Wednesday, December 20, 2006

Bittul HaYesh With A Wrecking Ball?

(Picture courtesy of

From a window in my office building, I have been watching with great interest and excitement as workers use a wrecking ball attached to a large crane to demolish an old ten-story building. Instead of using total brute force and smashing down half of the building, the workers have been using the wrecking ball almost surgically to meticulously take down the building.

I have not determined why, however, I greatly enjoy watching this destruction, but also ponder why I enjoy it so much. At the same time, I refuse to believe that this scene of destruction that unfolds before my eyes each day does not have any deeper lesson, since there is no such thing as coincidence in this world.

If this is a lesson about breaking down self in order to rebuild, why would I derive so much enjoyment from watching it? Nothing is enjoyable about such a thing.

The holy Baal Shem Tov taught that every thing we see in this world contains a lesson that is applicable to our avodas Hashem. My question is, what exactly is the lesson contained in the destruction of this building?


At December 20, 2006 at 5:58:00 AM EST, Anonymous Anonymous said...

all those things are there for _you_ to learn from them, specifically in your life with everything going on around them... there are an infinite number of things that it could represent, both good and bad.

in that sense, i guess it's like dreams.

so, I will interpret it positively, you're surgically battering your yetzer harah to smithereens :)

At December 20, 2006 at 8:12:00 AM EST, Anonymous Anonymous said...

On the old Dobie Gillis show, his beatnik buddy Maynard G. Krebs was eager to watch the continuing demolition of the Endicott Building.

At December 20, 2006 at 2:01:00 PM EST, Anonymous Anonymous said...

My first thought was that you are like a toddler who builds a tower of blocks and then, with joyous abandon, knocks it down. But, on reflection, I think that's not it, at all. You are perhaps interested in the engineering feat of slowly and methodically dismantling, rather than demolishing, the building; it appeals to your scientific, rational nature. Also, there is the voyeuristic aspect of getting to see the wallpaper or paint in exposed rooms and the infrastructure that is normally hidden (the pipes, beams, etc). It's reassuring to know that the building really has a strong framework (sort of like seeing an x-ray of your arm and realizing that you really do have bones inside). And finally, watching the building come apart reminds you that even the strongest manmade edifices must yield to a superior force; in the same way, we are fragile beings in the hands of a higher power.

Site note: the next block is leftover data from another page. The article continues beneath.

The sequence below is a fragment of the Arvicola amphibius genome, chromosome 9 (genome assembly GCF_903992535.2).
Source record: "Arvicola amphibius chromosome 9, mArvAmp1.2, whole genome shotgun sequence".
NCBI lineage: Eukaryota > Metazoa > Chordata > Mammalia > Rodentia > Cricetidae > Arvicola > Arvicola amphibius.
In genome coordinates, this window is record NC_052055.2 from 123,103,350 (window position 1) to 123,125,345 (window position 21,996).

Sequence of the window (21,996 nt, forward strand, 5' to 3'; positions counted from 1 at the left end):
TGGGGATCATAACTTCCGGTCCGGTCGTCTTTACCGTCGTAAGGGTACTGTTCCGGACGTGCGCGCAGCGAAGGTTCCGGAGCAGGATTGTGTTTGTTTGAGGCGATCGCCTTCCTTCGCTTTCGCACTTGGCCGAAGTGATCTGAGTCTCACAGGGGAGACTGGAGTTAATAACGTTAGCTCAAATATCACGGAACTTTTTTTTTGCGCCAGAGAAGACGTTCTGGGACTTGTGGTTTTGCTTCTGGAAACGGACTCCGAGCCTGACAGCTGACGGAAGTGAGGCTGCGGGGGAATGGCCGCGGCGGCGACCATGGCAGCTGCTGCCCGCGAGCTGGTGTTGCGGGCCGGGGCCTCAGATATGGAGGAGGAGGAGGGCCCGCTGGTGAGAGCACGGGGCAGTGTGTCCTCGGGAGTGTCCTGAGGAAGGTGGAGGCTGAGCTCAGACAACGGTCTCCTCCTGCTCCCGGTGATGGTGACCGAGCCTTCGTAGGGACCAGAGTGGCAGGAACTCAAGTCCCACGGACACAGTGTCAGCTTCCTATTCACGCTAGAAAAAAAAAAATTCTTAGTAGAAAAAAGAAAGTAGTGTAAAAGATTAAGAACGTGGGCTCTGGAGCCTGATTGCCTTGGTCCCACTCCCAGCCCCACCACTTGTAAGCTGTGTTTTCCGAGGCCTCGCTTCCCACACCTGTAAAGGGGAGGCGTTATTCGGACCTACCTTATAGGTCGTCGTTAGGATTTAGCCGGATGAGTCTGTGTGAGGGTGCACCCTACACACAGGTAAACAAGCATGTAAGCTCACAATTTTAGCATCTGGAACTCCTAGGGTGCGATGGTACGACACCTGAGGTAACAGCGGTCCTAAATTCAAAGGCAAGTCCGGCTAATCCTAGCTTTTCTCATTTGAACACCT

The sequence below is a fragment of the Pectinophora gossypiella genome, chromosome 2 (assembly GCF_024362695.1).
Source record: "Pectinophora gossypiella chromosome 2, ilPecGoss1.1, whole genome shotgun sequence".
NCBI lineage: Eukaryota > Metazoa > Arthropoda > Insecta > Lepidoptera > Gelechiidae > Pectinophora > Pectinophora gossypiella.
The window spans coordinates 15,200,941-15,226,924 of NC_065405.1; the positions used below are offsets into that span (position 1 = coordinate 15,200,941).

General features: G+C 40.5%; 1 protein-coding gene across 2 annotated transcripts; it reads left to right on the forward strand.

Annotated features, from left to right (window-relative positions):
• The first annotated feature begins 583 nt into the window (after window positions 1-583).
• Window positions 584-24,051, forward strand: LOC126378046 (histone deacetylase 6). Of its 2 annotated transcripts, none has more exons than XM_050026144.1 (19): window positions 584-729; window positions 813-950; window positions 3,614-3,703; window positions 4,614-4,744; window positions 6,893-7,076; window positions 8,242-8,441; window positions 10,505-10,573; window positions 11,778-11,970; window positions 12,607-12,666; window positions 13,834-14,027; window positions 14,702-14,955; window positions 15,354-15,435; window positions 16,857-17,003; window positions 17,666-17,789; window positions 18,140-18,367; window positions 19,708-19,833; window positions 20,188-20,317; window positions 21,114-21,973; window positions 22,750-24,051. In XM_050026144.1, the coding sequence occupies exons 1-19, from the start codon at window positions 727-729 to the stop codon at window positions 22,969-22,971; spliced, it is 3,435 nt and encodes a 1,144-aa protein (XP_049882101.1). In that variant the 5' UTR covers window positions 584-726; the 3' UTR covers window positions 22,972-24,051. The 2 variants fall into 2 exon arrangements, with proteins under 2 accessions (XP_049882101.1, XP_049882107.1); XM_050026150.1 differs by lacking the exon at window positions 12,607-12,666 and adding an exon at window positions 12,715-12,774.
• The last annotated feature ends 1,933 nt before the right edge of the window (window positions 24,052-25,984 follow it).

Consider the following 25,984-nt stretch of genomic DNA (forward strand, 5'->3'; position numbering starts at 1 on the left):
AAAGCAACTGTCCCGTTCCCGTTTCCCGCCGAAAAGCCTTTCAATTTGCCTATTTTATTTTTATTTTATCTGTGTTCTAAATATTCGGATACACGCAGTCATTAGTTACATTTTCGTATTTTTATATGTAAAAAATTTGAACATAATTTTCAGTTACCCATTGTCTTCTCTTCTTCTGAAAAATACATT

Personally, I find demolitions rather disturbing to watch, but I enjoy watching a new building being constructed; it's a fascinating process. When my son was little, if we passed a construction site, we would park and watch the backhoes, bulldozers, and cranes. Sometimes, now, I follow the progress of a building going up and feel that I'm watching it for my son (but it's fun for me, too).

At December 20, 2006 at 2:10:00 PM EST, Blogger A Simple Jew said...

Yitz: Interesting

Bob: So I guess I am in good company ;)

Shoshana (Bershad): It is good to hear from you again. As someone who got D's in Science class, I can hardly be described as someone with a "scientific, rational nature". I guess I am more like the toddler "with joyous abandon".

Interestingly, none of the women in my building find this scene at all interesting, while all the men are glued to the window. The other day I remarked, "I might not watch sports, but the fact that I enjoy watching this sure proves my masculinity!" ;)


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